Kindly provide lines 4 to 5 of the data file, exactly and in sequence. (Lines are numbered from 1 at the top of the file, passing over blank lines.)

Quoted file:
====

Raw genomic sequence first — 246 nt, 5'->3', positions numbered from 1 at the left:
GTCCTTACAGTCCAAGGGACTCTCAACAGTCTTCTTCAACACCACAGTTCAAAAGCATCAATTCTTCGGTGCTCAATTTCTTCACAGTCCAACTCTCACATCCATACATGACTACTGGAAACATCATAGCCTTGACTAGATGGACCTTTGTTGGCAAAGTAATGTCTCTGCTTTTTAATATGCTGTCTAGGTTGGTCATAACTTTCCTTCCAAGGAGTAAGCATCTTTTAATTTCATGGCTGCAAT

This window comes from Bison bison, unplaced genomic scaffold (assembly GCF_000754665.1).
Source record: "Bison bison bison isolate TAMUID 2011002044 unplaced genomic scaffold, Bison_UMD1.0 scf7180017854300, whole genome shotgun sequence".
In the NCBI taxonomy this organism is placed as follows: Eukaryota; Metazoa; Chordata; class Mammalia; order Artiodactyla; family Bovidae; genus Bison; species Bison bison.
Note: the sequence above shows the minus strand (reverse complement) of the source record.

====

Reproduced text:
Source record: "Bison bison bison isolate TAMUID 2011002044 unplaced genomic scaffold, Bison_UMD1.0 scf7180017854300, whole genome shotgun sequence".
In the NCBI taxonomy this organism is placed as follows: Eukaryota; Metazoa; Chordata; class Mammalia; order Artiodactyla; family Bovidae; genus Bison; species Bison bison.